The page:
There are not very many rules in this House, but I shall invent one: do not take bets on line. If the noble Lord, Lord Pearson, wants to give you his money, do it outside the Chamber, please.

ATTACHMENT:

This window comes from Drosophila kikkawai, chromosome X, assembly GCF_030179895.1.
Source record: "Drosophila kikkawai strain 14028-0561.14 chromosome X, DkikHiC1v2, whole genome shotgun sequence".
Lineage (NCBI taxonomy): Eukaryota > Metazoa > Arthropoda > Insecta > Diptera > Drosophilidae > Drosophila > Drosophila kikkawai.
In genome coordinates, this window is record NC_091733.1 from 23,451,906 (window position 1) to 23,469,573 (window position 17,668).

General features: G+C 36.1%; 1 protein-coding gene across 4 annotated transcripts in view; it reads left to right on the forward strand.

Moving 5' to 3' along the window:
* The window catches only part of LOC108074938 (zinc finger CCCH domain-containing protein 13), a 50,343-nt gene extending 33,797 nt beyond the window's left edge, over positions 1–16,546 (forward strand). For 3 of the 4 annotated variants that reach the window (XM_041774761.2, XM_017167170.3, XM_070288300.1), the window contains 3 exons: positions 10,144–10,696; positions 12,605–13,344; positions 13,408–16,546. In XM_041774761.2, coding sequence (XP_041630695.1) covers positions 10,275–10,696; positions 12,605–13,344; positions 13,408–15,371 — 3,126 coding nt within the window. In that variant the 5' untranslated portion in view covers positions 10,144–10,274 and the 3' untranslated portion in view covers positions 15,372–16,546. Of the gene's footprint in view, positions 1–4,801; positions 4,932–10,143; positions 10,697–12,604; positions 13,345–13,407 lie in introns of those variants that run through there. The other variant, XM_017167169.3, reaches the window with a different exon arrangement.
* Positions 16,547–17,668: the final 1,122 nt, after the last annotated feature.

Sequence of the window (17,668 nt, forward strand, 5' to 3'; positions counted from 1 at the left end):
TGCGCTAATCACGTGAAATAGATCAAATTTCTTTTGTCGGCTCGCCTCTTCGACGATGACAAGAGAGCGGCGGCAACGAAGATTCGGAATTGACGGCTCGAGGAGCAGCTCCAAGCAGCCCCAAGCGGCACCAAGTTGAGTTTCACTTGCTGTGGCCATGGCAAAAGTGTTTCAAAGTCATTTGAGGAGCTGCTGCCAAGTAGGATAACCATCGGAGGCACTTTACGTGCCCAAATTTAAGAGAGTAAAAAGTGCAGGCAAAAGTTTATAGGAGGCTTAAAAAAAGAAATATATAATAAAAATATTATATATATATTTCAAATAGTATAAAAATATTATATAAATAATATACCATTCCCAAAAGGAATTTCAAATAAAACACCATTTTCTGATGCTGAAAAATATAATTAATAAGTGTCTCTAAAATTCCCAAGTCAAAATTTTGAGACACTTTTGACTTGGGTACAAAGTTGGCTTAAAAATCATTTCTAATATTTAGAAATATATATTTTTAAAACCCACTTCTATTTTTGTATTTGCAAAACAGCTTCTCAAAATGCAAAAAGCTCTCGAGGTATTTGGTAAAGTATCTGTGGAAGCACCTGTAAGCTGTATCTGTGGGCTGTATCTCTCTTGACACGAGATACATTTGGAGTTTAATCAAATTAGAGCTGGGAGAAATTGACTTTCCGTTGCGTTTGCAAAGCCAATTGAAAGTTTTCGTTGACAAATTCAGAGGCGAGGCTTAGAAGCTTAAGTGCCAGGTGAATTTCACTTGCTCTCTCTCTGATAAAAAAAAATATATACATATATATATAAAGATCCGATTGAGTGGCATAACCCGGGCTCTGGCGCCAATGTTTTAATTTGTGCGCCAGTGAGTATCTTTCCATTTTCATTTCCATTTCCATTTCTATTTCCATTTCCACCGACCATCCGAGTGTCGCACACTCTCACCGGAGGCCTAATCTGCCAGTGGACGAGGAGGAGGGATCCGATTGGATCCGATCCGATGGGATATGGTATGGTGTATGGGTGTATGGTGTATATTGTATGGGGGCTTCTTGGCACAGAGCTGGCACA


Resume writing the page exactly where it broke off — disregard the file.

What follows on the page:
This is a debate on an amendment which would introduce qualified majority voting into the selection of members of the Economic and Social Committee and of the Committee of the Regions. The present situation is that both committees are consultative bodies on each of which the UK has 24 members. No change is proposed under the Treaty of Nice. The only change is the increase in the total number of members to accommodate the new member states. As I understand it, in practice in the past no member state has ever objected to another's nominations. The only reason that I can think of for the provision of qualified majority voting is the same as that which applies to the Court of Auditors; namely, it would prevent a member, unusually and without precedent, objecting to the nomination of another member state. Therefore, I believe that it is a useful but not very important measure—and certainly not worthy of the kind of debate that we have had this afternoon.